Weekly plans have turned into a great focusing device for us indvidually, but they also help us maintain “team awareness” that’s critical to letting us tackle complex, fast-moving projects together.

2) Today Messages

The Weekly Plan’s little sister is the Today Message. At the end of each day, we take about five or ten minutes to record our major tasks for the day in our time tracking system (which is powered by DotProject). We click a little button in DotProject, and it generates a short email that summarizes our day in bullet points. We then email that around, thereby providing our teammates with a quick summary of what happened in our lives that day.

Again, it’s simple, fast, and high value.

Real-time communication

3) Skype

We’ve become really addicted to Skype — free, online phone calls and instant messaging. Unlike most of its peers, Skype is cross platform, requires zero setup and is extremely easy to use. We use it to send each other instant messages, and as a substitute for the telephone. Not only does it save us a bundle on inter-office long distance calls, it makes it really easy for us to ask each other quick questions without the interruption of phone call or the clutter of email.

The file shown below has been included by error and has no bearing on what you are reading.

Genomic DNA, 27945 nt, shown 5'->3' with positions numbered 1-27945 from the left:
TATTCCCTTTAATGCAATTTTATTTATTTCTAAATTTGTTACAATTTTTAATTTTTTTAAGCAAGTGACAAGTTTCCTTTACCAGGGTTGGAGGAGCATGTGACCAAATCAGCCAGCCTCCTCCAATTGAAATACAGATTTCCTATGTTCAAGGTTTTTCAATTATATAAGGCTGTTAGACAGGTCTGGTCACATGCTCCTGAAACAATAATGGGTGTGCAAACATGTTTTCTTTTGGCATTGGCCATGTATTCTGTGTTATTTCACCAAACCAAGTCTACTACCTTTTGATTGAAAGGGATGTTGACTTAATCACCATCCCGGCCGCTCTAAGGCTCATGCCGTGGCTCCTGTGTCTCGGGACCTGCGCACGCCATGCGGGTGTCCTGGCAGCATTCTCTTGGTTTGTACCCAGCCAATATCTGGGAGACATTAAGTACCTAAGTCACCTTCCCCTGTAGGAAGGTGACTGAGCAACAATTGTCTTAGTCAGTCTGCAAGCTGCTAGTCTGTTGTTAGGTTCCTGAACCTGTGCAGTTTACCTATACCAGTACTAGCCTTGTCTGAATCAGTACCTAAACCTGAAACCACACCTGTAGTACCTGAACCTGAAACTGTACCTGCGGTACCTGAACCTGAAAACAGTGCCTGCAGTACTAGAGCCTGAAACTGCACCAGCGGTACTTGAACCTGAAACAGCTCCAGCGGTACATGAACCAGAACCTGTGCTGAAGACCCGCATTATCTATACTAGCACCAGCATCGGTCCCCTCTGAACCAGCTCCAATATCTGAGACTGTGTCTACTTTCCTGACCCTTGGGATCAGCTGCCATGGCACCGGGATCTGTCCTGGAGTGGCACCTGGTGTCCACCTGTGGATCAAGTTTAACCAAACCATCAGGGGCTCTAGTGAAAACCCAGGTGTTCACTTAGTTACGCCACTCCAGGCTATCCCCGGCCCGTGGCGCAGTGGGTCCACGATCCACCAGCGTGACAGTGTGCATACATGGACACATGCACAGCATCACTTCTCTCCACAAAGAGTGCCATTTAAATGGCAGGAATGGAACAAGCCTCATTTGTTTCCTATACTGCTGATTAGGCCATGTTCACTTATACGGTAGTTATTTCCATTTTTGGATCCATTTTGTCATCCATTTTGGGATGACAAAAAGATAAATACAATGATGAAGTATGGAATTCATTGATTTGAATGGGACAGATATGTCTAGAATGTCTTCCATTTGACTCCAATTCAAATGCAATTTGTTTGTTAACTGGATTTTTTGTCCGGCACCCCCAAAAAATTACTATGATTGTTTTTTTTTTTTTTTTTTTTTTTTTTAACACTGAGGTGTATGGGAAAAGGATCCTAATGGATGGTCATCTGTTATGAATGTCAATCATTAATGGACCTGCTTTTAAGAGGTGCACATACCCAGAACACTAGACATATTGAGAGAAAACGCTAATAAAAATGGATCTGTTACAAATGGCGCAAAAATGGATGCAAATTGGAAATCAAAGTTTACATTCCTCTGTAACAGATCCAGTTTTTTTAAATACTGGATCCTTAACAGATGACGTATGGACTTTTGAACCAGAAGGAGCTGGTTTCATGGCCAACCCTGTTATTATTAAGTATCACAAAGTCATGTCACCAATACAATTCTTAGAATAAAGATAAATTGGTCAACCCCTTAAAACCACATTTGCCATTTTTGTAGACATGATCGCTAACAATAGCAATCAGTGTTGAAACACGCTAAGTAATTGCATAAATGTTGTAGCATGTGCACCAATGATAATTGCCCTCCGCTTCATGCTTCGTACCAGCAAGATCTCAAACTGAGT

We also use Skype a lot to communicate with our far-flung network of consultants and peers.

Project Management

4) Basecamp

We use Basecamp, an inexpensive web-based project management tool as a lightweight project management (task tracking) tool. It’s quick and simple, great for short-term projects with multiple people including some folks from outside the office. It’s not great for complex, long-term projects.

5) DotProject

We keep a lot of our long-term information, including our time tracking data, in DotProject, a powerful, flexible open-source project management tool. Its UI is a little clunky, but it’s got a great model for tracking time.

6) Salesforce.com

We use Salesforce.com as our internal database of people and organizations. Salesforce has some amazing reporting tools, so we actually use it to build detailed reports on our DotProject task data.

A Peek Under the Hood of Open Source

Jonah Bossewitch’s summary of this month’s Big Apple Sprint is a great peek under the hood of what effective community-driven open-source development process looks like.

Big Apple Sprinters